By Eric Triplett
As I’ve suggested a couple times in the brief texts that have introduced the videos in this series on the spring cleaning of ponds, the process we pursue at Pond Digger Waterscape Design & Construction (Yucaipa, Calif.) is filled with opportunities – for minor adjustments, for new additions or, in this particular case, for completely changing directions and rethinking which forms of wildlife should occupy the ecosystem.
Frankly, I doubt the decision this homeowner made to swap out large koi for turtles and goldfish would have been a decision he would have made had he been the one who’d tackled the spring cleaning. This task took a competent, well-trained crew a full day of hard, intense labor, and my suspicion is that if the homeowner had gone solo with the task, he wouldn’t have been able to step back far enough to figure out that a big change was what he really wanted when it finally came time to put the fish back in.
As it was, we were the ones who transferred the fish, emptied the pond, sluiced the rockwork, cleaned the equipment, worked with the plants and reset the clock for another year of trouble-free pond ownership.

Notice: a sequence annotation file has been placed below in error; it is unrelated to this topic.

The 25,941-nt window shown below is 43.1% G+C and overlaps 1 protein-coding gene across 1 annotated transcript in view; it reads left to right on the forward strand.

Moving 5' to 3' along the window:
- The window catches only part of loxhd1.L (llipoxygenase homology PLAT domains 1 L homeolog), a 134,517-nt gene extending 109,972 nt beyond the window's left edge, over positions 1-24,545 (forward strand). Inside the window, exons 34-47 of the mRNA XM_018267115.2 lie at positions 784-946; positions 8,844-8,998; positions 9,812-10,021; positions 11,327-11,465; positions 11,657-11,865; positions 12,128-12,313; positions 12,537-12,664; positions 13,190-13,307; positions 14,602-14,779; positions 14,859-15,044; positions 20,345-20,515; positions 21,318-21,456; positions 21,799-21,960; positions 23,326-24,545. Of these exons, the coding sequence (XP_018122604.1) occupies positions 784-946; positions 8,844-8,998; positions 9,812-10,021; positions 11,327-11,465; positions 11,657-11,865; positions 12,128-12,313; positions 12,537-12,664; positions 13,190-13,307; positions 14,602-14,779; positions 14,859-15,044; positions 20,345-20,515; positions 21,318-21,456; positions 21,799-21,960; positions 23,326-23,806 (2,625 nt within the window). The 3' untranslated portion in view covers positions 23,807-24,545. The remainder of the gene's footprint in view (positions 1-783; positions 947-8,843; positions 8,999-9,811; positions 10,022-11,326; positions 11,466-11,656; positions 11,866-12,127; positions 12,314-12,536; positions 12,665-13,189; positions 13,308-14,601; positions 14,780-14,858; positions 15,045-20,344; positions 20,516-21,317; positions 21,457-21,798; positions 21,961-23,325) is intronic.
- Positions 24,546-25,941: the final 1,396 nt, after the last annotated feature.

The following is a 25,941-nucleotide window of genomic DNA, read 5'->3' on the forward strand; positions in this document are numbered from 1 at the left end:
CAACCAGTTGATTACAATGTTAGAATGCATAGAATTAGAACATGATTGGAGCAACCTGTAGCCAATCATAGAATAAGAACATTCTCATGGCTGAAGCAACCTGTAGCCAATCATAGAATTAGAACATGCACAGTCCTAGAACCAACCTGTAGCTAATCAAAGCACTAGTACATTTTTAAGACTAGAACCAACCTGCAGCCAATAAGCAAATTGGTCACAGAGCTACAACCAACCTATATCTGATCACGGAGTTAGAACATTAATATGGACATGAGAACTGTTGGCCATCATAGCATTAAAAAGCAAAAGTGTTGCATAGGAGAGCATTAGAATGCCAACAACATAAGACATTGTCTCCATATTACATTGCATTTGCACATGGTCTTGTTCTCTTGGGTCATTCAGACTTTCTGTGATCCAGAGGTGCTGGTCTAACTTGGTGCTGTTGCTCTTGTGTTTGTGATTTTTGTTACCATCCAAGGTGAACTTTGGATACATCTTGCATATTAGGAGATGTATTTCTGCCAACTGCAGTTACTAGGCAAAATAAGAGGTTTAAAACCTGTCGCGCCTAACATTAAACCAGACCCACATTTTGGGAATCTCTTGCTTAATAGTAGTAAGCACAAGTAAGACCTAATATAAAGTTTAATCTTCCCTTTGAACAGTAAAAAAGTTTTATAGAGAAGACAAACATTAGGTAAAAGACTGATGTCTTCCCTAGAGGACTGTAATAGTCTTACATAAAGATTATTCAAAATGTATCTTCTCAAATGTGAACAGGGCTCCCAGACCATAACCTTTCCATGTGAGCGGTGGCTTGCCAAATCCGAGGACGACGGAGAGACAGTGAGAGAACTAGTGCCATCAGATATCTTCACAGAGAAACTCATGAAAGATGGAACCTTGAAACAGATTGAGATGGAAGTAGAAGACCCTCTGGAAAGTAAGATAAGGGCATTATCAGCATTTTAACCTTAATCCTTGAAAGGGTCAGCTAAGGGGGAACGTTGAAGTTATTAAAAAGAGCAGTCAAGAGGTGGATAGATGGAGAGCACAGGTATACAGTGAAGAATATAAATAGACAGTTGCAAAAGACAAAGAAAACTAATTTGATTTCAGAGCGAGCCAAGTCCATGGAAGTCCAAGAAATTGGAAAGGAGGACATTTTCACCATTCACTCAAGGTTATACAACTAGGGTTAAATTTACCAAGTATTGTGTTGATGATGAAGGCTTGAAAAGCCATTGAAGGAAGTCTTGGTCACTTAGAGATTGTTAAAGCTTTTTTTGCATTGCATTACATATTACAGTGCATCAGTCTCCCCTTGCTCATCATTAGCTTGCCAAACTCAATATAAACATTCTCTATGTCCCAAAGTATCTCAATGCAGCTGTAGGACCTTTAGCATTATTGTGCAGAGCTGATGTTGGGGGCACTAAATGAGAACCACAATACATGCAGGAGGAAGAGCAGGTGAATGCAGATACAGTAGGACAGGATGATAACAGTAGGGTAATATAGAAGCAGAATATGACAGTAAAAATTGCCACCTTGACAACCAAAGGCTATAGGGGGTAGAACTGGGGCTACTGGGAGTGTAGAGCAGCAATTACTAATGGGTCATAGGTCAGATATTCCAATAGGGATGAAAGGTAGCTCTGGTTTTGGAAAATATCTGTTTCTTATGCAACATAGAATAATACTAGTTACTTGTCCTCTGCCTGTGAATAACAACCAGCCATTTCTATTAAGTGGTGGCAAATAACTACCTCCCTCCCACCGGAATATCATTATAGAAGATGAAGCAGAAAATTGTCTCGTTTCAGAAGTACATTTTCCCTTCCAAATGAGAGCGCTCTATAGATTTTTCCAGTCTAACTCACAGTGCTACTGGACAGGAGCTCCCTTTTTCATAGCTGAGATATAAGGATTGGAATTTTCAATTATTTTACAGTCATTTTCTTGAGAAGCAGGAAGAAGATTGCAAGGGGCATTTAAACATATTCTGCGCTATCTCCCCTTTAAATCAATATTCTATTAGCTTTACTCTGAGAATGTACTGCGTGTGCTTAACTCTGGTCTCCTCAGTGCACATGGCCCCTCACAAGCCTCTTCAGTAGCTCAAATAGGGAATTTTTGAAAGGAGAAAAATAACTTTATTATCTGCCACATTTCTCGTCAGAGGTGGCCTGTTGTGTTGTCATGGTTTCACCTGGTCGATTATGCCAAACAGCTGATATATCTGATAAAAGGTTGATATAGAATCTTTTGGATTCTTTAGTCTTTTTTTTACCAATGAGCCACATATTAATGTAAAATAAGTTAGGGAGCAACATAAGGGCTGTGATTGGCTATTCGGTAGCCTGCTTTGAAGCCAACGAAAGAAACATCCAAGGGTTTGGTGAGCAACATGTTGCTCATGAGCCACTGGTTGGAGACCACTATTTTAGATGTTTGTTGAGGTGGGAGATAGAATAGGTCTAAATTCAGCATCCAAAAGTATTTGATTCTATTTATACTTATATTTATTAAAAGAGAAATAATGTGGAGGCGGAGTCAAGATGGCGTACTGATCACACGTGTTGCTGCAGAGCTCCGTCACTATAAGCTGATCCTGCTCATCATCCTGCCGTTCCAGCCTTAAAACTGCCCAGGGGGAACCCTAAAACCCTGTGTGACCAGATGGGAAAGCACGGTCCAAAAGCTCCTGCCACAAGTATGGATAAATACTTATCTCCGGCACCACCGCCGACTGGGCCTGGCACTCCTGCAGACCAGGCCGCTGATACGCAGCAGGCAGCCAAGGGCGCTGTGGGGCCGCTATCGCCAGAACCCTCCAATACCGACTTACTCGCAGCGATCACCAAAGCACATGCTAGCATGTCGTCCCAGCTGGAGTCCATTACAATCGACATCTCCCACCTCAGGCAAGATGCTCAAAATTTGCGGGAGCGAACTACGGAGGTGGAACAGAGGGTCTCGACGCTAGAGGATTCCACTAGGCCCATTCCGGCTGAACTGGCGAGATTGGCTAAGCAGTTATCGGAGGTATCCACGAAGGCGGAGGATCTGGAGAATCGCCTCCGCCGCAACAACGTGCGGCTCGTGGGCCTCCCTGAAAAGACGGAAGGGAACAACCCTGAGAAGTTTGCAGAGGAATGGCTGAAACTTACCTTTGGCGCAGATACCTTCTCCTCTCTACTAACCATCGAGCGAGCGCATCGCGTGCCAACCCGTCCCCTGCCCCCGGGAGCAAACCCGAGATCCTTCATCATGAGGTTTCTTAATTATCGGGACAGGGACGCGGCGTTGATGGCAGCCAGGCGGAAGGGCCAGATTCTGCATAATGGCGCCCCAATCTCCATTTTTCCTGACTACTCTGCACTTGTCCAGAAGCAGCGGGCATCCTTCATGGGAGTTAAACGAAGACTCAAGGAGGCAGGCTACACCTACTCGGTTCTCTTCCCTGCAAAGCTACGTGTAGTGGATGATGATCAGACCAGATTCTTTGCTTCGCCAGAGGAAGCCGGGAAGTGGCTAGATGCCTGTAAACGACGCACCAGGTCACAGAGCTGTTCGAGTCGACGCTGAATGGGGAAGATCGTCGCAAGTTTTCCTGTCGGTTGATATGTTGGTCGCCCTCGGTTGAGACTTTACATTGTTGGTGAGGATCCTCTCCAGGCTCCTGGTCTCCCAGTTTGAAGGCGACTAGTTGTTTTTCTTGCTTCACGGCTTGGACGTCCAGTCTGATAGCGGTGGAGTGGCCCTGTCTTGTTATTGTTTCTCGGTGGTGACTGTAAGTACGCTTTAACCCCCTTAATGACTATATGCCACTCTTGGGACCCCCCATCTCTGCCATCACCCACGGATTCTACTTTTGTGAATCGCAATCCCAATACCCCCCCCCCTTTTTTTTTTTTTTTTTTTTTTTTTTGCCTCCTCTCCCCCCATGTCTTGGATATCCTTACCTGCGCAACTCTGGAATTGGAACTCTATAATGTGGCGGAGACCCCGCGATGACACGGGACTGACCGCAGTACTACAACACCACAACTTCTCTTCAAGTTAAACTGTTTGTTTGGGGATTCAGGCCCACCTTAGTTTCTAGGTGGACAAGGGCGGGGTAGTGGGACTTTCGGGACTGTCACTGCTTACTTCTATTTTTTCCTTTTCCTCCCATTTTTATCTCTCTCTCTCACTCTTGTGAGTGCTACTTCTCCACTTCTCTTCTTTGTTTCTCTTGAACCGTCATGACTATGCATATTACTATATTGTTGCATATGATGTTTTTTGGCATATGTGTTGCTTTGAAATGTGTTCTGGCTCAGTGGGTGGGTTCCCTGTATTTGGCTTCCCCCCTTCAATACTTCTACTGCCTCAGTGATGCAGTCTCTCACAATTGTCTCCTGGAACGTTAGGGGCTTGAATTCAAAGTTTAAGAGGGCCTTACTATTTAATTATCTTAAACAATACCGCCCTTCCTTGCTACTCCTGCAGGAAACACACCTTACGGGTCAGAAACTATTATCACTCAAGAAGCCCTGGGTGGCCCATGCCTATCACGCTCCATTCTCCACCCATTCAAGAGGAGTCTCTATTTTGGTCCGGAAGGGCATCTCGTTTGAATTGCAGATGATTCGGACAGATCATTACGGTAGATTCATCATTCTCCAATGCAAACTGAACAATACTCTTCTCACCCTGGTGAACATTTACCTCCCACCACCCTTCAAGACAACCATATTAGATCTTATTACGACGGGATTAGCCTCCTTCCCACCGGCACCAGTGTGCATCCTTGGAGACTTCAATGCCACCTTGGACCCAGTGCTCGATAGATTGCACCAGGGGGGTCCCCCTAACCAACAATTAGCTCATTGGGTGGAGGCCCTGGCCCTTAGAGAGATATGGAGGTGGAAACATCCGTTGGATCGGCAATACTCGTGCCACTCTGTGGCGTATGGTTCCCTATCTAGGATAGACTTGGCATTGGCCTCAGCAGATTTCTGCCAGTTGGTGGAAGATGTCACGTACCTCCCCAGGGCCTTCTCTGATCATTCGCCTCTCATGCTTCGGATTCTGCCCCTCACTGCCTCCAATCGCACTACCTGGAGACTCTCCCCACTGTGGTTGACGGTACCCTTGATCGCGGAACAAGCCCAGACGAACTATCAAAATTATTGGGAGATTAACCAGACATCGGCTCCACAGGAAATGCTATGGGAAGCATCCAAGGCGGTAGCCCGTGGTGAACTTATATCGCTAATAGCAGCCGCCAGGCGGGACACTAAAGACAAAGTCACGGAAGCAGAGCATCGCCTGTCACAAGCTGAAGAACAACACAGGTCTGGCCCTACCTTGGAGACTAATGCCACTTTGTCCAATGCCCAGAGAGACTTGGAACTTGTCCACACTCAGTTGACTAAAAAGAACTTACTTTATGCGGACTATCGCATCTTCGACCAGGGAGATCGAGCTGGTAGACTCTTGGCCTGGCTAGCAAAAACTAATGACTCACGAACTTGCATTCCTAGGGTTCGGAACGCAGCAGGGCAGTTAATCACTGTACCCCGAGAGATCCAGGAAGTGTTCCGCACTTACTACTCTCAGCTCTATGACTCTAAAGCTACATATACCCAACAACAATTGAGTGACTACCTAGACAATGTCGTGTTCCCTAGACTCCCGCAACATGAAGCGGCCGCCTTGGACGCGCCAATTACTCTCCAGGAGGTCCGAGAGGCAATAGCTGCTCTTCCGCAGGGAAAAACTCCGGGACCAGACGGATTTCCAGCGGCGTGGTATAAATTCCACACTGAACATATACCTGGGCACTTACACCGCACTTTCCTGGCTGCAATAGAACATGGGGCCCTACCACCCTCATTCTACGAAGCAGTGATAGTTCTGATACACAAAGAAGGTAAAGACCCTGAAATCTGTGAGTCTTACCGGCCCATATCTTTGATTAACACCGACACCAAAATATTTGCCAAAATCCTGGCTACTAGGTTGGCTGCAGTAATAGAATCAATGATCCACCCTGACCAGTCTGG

One concluding point bears mentioning: As the video shows, this pond works in tandem with a bog filtration system – an approach that works so well and reliably that we really didn’t need to do anything to the bog this time beyond trimming some plants. We recommend using such a system with any pond with a healthy population of either fish or other forms of wildlife: These systems are great for the water, great for the flora and fauna, and great for making it possible for us to walk away knowing the pond will be in good shape when we show up after another year has passed.
To watch is wrap things up with this project, click here.
Eric Triplett is founder and chief executive officer at Pond Digger Waterscape Design & Construction in Yucaipa, Calif. He may be reached at eric@the ponddigger.com.